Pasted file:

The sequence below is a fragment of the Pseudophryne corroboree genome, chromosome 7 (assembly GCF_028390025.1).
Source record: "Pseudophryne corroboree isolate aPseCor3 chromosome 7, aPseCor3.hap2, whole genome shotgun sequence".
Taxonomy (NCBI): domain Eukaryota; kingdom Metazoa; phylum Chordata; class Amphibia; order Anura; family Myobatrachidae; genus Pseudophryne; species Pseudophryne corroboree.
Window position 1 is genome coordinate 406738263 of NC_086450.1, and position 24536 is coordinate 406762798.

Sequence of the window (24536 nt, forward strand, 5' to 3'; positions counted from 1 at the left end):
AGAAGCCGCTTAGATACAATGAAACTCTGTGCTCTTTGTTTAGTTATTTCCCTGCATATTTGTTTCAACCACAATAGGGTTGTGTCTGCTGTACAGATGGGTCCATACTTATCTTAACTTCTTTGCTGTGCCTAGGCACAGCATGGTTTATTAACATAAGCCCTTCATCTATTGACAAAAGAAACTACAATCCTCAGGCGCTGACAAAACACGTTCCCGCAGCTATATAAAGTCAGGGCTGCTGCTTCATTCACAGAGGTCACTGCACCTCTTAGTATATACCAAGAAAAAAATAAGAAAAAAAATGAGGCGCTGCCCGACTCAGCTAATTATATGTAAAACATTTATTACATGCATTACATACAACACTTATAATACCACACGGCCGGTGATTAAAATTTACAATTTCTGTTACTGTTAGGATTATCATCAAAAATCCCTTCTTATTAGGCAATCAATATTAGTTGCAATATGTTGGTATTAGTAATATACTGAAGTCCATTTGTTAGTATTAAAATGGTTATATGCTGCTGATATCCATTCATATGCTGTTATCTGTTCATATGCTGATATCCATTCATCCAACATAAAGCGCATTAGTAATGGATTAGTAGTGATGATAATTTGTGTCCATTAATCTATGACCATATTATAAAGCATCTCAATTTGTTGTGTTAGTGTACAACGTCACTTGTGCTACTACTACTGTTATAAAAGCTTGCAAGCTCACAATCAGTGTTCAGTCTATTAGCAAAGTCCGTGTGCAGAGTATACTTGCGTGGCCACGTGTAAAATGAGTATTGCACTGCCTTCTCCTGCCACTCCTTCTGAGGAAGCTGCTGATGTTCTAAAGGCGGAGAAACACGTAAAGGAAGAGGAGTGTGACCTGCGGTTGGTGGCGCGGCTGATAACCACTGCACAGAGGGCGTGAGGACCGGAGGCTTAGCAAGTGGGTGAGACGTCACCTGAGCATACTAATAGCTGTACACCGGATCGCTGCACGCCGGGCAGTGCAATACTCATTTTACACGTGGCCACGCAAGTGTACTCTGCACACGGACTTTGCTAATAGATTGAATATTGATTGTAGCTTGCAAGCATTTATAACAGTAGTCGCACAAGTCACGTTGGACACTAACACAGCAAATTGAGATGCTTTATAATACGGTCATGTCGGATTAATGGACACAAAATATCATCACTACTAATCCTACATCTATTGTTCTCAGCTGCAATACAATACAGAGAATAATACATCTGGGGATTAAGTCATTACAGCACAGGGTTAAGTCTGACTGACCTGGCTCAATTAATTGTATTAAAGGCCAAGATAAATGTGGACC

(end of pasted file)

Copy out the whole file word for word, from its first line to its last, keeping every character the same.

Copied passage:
The sequence below is a fragment of the Pseudophryne corroboree genome, chromosome 7 (assembly GCF_028390025.1).
Source record: "Pseudophryne corroboree isolate aPseCor3 chromosome 7, aPseCor3.hap2, whole genome shotgun sequence".
Taxonomy (NCBI): domain Eukaryota; kingdom Metazoa; phylum Chordata; class Amphibia; order Anura; family Myobatrachidae; genus Pseudophryne; species Pseudophryne corroboree.
Window position 1 is genome coordinate 406738263 of NC_086450.1, and position 24536 is coordinate 406762798.

Sequence of the window (24536 nt, forward strand, 5' to 3'; positions counted from 1 at the left end):
AGAAGCCGCTTAGATACAATGAAACTCTGTGCTCTTTGTTTAGTTATTTCCCTGCATATTTGTTTCAACCACAATAGGGTTGTGTCTGCTGTACAGATGGGTCCATACTTATCTTAACTTCTTTGCTGTGCCTAGGCACAGCATGGTTTATTAACATAAGCCCTTCATCTATTGACAAAAGAAACTACAATCCTCAGGCGCTGACAAAACACGTTCCCGCAGCTATATAAAGTCAGGGCTGCTGCTTCATTCACAGAGGTCACTGCACCTCTTAGTATATACCAAGAAAAAAATAAGAAAAAAAATGAGGCGCTGCCCGACTCAGCTAATTATATGTAAAACATTTATTACATGCATTACATACAACACTTATAATACCACACGGCCGGTGATTAAAATTTACAATTTCTGTTACTGTTAGGATTATCATCAAAAATCCCTTCTTATTAGGCAATCAATATTAGTTGCAATATGTTGGTATTAGTAATATACTGAAGTCCATTTGTTAGTATTAAAATGGTTATATGCTGCTGATATCCATTCATATGCTGTTATCTGTTCATATGCTGATATCCATTCATCCAACATAAAGCGCATTAGTAATGGATTAGTAGTGATGATAATTTGTGTCCATTAATCTATGACCATATTATAAAGCATCTCAATTTGTTGTGTTAGTGTACAACGTCACTTGTGCTACTACTACTGTTATAAAAGCTTGCAAGCTCACAATCAGTGTTCAGTCTATTAGCAAAGTCCGTGTGCAGAGTATACTTGCGTGGCCACGTGTAAAATGAGTATTGCACTGCCTTCTCCTGCCACTCCTTCTGAGGAAGCTGCTGATGTTCTAAAGGCGGAGAAACACGTAAAGGAAGAGGAGTGTGACCTGCGGTTGGTGGCGCGGCTGATAACCACTGCACAGAGGGCGTGAGGACCGGAGGCTTAGCAAGTGGGTGAGACGTCACCTGAGCATACTAATAGCTGTACACCGGATCGCTGCACGCCGGGCAGTGCAATACTCATTTTACACGTGGCCACGCAAGTGTACTCTGCACACGGACTTTGCTAATAGATTGAATATTGATTGTAGCTTGCAAGCATTTATAACAGTAGTCGCACAAGTCACGTTGGACACTAACACAGCAAATTGAGATGCTTTATAATACGGTCATGTCGGATTAATGGACACAAAATATCATCACTACTAATCCTACATCTATTGTTCTCAGCTGCAATACAATACAGAGAATAATACATCTGGGGATTAAGTCATTACAGCACAGGGTTAAGTCTGACTGACCTGGCTCAATTAATTGTATTAAAGGCCAAGATAAATGTGGACC